Working alone - Yleistä

Physical isolation refers to employees who are not in contact with their colleagues. Other individuals present in the workplace, such as customers in a shop or patients in a hospital, are no substitute for colleagues.

Social isolation refers to employees who do not have access to the support of their work community. Employees can also be professionally isolated, if they are the only representative of their profession among a group of employees. This can happen, for example, if an employee works in the premises of another employer without other professionals present.

Hazards and risks associated with working alone

Working alone is not harmful or dangerous as such. 

However, working alone can be a risk if, for example, the job requires the use of dangerous machinery or hazardous work methods in circumstances where the probability of a serious injury is higher than average. Employees working alone cannot get help as quickly as others.

Employees who work alone can also be more vulnerable to violence. The risk of violence can be greater in certain jobs simply on the basis of employees working alone.

Read more: Threat of violence at work

Working alone can also be a psychosocial workload factor. Working alone or in social or physical isolation from the rest of the work community even for short periods of time can raise employees’ workloads, especially in the presence of other workload factors.

Read more: Psychosocial workload

When you are working alone, particular consideration should be given to the risk of injury and violence as well as psychosocial workload factors.

Assessing hazards and risks associated with working alone

The employer must identify the tasks performed at the workplace in which employees work alone. The employer must also determine whether this work involves any evident hazards or risks to the safety and health of the employees concerned. Particular attention must be given to the risks of injury and violence as well as the psychosocial workload factors involved in different work tasks.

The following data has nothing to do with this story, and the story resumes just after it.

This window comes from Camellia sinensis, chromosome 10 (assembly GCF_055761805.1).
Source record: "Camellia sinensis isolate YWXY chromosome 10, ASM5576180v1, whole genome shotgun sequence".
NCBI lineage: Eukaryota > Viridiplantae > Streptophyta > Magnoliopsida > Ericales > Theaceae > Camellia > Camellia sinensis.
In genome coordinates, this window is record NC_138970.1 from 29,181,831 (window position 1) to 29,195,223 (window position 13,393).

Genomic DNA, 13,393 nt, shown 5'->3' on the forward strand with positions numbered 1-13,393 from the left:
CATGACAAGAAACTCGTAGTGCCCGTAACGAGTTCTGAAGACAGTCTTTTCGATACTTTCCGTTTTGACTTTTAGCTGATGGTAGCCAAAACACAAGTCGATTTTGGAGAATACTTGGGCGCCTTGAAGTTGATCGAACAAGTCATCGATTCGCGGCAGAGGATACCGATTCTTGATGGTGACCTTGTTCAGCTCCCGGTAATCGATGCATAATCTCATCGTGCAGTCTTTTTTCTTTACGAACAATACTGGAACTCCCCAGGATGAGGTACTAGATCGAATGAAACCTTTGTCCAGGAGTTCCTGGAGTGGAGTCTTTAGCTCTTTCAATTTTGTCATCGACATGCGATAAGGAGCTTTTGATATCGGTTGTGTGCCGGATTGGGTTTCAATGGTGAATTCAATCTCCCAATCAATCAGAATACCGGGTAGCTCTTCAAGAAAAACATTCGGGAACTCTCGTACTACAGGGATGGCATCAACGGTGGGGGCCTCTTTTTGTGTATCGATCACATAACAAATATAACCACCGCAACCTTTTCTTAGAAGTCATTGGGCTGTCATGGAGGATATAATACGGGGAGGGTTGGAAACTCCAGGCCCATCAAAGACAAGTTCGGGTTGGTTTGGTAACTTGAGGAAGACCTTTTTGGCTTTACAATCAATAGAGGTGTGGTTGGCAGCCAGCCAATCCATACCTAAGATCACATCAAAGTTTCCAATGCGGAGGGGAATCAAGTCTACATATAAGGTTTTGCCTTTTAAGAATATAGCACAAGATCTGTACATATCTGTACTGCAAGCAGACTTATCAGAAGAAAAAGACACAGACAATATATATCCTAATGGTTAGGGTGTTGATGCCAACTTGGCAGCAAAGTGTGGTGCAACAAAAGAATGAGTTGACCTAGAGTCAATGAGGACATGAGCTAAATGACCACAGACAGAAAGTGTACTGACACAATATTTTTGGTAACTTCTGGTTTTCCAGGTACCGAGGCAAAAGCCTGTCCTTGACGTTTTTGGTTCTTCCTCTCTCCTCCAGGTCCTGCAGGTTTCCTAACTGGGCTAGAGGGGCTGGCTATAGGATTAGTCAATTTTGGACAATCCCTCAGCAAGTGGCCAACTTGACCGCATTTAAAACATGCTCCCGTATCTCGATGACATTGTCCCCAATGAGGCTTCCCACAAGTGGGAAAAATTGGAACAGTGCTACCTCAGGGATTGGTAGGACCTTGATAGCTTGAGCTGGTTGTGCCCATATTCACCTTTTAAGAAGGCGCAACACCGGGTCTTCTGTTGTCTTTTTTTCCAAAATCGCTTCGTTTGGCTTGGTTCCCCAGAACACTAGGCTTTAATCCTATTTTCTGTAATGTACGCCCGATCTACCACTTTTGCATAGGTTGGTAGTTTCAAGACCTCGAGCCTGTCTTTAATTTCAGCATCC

Ways to reduce the risks associated with working alone

The employer must take special measures when the analysis and assessment of the risks indicate that working alone may cause a heightened hazard or risk to the safety and health of the employee. Such work may include forestry work, work in the service sector and work performed at the customer’s home.

The employer must minimise the risks by ensuring proper arrangement of the working conditions. When planning the work, the employer must take measures to ensure that working alone does not cause any hazards or risks to the employees concerned. One way to mitigate the hazards is to shorten the periods of working alone. Ensuring the safety of the employees working alone may require changes in the physical working environment, working arrangements and tools.

The hazards and risks of working alone can be reduced by means of training and guidance. Familiarisation and training can help employees to cope with the demands of their job. Employers must ensure that their employees also follow instructions and safe procedures when working alone.

Communication and access to help

The employer must provide the employee with the means to communicate with the employer, the representative designated by the employer or other employees as required. The need for communication depends on the nature of the work, the circumstances and the location where the work is performed.

Employers must make sure that their employees have equipment suitable for calling for help. Employers also have a duty to call for help if they cannot reach their employee and there is reason to suspect that the employee has had an accident.

Circumstances in which working alone is prohibited

Pursuant to the Finnish Occupational Safety and Health Act, if a risk assessment shows that the hazards of working alone are too high in certain jobs or circumstances, working alone must not be permitted. Examples include firefighting, underwater construction and certain jobs performed in confined spaces. The safety of working alone also needs to be assessed if several threats have been made against the employer’s business or robberies committed in their premises in a short space of time and the safety of employees cannot be guaranteed by other means.

Young people (under 18 years of age) are not permitted to work alone if there is a clear risk of injury or violence inherent in the work.

Working alone - Lainsäädäntö



Occupational Safety and Health Act (738/2002)

  • Section 8 – Employer’s general duty to exercise care
  • Section 10 – Analysis and assessment of the risks at work
  • Section 27 – Threat of violence
  • Section 29 – Lone working

Government Decree on work that is particularly harmful or dangerous for young people (475/2006, in Finnish)

  • Section 3 – Especially harmful work

Government Decree on the Safety of Tree Harvesting (749/2001, in Finnish)

  • Section 4 – Communications

Government Decree on the Safety of Blasting and Excavation Works (644/2011, in Finnish)

  • Section 6 – Communications and supervision